◘ “ILO adopts historic labour standard to tackle the informal economy”
The International Labour Organization (ILO) has adopted a new international labour standard that is expected to help hundreds of millions of workers and economic units move out of informality and into the formal economy.
“It is not just the adoption of this Recommendation, it’s actually putting it into practice that will matter,” said ILO Director-General Guy Ryder.
◘ “Mexico should act to end undemocratic unions says ILO”
Mexico should change legislation to stop the registration of ‘protection’ unions that do not represent the majority of workers, says the International Labour Organization (ILO). Mexico was one of 24 countries shortlisted for examination by the ILO Committee on Application of Standards in Geneva early this month, for its failure to implement ILO Convention 87 on Freedom of Association and Protection of the Right to Organize.
It hardly needs saying that immigration policy should not undermine Americans’ jobs, wages or working conditions. The problem is that what some companies want — cheap, exploitable, disposable labor — is exactly what the system can be twisted into giving them.
◘ “Uber drivers threaten rebellion against the $40bn company” By ROBERT BOOTH
Most days at midday, Uber’s nondescript office in London’s King’s Cross opens its doors and dozens of men clutching sheaves of driving licences and insurance documents pour in. Many are first- or second-generation immigrants from places such as Afghanistan, Poland, Somalia and Nigeria eager to sign up to drive for the US tech company, whose phone-based minicab-hailing app has transformed the taxi industry in 58 countries.
◘ “Uber orders China drivers to avoid confrontations” By TOM MITCHELL
Uber’s China unit has warned its drivers to avoid confrontations with police and rival taxi drivers or risk losing their contracts, as the US-based car hailing service seeks to avoid regulatory scrutiny in a country where authorities are extra sensitive to instances of “social instability”.
◘ “In Turnabout, Disney Cancels Tech Worker Layoffs” By JULIA PRESTON
In late May, about 35 technology employees at Disney/ABC Television in New York and Burbank, Calif., received jarring news. Managers told them that they would all be laid off, and that during their final weeks they would have to train immigrants brought in by an outsourcing company to do their jobs.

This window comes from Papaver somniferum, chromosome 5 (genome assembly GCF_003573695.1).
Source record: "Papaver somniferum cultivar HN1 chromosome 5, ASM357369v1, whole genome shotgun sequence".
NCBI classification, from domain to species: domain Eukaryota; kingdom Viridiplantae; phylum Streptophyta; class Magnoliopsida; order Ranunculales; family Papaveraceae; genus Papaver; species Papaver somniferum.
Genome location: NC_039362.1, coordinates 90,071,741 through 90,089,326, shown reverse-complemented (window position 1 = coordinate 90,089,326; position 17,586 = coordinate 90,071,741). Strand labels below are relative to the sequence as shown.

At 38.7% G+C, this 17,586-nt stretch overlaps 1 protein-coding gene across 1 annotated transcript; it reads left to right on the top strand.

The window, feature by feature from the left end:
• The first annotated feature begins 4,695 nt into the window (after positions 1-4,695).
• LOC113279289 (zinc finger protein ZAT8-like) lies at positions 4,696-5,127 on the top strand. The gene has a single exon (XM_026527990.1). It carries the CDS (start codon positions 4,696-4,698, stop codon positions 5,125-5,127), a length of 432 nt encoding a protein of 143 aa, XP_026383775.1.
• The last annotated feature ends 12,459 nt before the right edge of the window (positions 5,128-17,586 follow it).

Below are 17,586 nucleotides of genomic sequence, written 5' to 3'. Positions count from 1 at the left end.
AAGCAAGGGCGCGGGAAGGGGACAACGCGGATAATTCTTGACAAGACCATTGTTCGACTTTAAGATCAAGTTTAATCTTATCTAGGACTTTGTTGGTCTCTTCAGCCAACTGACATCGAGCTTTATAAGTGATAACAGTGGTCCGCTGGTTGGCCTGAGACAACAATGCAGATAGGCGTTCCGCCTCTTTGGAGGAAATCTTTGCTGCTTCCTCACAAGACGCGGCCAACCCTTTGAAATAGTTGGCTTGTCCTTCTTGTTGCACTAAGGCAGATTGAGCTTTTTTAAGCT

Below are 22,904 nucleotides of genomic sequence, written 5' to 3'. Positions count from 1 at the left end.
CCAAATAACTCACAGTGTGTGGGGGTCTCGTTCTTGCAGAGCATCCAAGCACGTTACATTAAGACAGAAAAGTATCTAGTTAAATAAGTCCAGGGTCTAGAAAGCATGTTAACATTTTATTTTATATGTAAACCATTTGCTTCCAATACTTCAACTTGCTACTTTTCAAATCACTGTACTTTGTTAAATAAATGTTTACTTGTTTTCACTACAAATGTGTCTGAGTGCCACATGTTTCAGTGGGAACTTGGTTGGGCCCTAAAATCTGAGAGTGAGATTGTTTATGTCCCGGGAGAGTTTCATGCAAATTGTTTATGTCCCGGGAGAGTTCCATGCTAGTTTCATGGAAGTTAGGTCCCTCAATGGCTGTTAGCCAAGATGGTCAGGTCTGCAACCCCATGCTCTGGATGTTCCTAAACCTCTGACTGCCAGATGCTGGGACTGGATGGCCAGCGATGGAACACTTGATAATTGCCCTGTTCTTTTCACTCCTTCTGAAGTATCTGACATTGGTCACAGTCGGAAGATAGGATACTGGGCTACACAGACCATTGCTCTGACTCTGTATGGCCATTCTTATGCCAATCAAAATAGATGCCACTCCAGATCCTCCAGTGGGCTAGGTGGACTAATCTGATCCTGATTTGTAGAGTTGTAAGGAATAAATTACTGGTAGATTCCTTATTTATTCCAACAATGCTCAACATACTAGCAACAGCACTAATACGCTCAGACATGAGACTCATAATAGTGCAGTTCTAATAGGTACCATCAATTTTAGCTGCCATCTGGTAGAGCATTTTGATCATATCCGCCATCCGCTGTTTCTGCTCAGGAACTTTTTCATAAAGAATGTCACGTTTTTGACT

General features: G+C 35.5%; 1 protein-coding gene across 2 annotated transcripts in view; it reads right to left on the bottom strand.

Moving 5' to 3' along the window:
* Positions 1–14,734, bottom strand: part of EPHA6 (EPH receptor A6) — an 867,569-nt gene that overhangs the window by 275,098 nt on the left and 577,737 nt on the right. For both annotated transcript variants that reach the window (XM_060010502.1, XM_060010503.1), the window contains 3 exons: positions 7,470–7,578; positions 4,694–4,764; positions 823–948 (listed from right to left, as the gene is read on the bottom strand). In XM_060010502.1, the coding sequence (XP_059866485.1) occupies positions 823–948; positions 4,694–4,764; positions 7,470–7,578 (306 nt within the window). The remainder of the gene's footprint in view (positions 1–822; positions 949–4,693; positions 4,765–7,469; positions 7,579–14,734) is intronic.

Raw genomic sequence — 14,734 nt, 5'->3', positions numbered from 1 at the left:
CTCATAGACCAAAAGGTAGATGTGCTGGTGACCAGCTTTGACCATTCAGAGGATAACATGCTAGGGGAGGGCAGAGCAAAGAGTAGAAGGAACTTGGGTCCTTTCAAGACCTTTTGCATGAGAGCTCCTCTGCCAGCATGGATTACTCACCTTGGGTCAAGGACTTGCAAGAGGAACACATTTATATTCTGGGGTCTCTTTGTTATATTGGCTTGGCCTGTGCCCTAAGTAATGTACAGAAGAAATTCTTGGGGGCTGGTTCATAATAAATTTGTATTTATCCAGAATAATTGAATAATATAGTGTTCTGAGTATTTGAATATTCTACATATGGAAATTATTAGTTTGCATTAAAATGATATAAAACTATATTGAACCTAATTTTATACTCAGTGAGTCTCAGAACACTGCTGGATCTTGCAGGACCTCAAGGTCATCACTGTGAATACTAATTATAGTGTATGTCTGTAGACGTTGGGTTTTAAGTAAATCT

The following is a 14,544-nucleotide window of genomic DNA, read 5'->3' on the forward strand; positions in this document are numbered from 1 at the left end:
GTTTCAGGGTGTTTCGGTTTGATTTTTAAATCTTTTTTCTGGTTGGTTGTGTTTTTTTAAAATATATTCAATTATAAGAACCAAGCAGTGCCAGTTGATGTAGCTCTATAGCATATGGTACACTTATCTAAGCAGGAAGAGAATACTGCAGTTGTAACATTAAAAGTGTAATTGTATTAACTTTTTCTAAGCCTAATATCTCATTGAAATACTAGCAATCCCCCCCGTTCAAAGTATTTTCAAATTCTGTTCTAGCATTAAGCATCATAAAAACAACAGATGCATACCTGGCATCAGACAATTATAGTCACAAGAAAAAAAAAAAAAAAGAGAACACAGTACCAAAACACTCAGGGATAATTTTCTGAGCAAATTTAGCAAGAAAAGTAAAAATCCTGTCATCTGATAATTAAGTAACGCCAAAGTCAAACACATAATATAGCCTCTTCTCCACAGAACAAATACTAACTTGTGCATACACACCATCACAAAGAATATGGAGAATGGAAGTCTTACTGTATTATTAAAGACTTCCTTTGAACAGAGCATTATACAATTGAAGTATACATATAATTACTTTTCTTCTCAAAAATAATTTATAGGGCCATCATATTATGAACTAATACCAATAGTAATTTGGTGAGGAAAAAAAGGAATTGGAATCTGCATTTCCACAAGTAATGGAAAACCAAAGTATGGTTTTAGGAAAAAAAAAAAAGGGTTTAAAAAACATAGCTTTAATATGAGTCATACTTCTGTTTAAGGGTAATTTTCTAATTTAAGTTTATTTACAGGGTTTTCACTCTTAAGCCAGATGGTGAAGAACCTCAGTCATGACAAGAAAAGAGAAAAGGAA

◘ “Four Myths About the “Freelancer Class”” By SARAH GREY
Freelancers have more in common with other workers than with small-business entrepreneurs.
I got a strange call late last year from Duane Morris, an international law firm based in Philadelphia. The woman on the phone said that Duane Morris was working with former Sen. Blanche Lincoln and some of the world’s leading corporations, like Microsoft and Google, to build a “grassroots movement” to help freelancers.
◘ “At Gawker Media, New Economy Workers Strive to Form a New Kind of Union” By RACHEL L. SWARNS
The Facebook notification popped onto her screen in April: an invitation to the editorial staff at Gawker Media to “a union meeting about you.” Anna Merlan, a 28-year-old reporter with six months on the job, stared at her laptop, startled.
A union? At a digital media outlet populated mostly by college-educated 20- and 30-somethings? Really?
◘ “Digital-media workers of the world, unite!” By CHRIS LEHMANN
The sanctums of online journalism, which have disrupted everything from the business models of the publishing world to the basic definition of original editorial content, are now facing an unwelcome new disruption of their own. Earlier this month, the employees of Gawker Media, one of the earliest and most successful Web-publishing networks, voted to unionize, and create one of the first digital locals for the Writers Guild of America.
◘ “Worker Protections in the “New” Economy? There’s No App for That.” By SUSIE CAGLE
In April, Darrin McGillis filed for unemployment benefits from Uber, claiming that he was unable to continue driving for the company after his vehicle was damaged. Uber is already facing a handful of lawsuits alleging that drivers should be classified, treated and paid as employees, but McGillis effectively jumped the line.
◘ “Is Twitter the architectural intern’s unofficial labor union?” By ROBERT BOOTH
Social media has been accused of being many things: a time-waster, an intelligence-leveler, a privacy-invader. However, in the field of architectural employment, social media has oddly become a kind of virtual worker’s union, helping to expose unethical hiring practices.
◘ “Can Malaysia’s Leading Independent News Site Survive a Censorship Law?” By SHUWEI FANG
On April 13, journalists in Malaysia had their fears confirmed when the country’s parliament approved amendments to its sedition law, giving the government broad new powers to censor media online. The changes extend the maximum jail term from three years to twenty, and make it illegal to propagate sedition on the internet—the definition of which, complain opposition lawmakers, remains wide open to abuse by the government.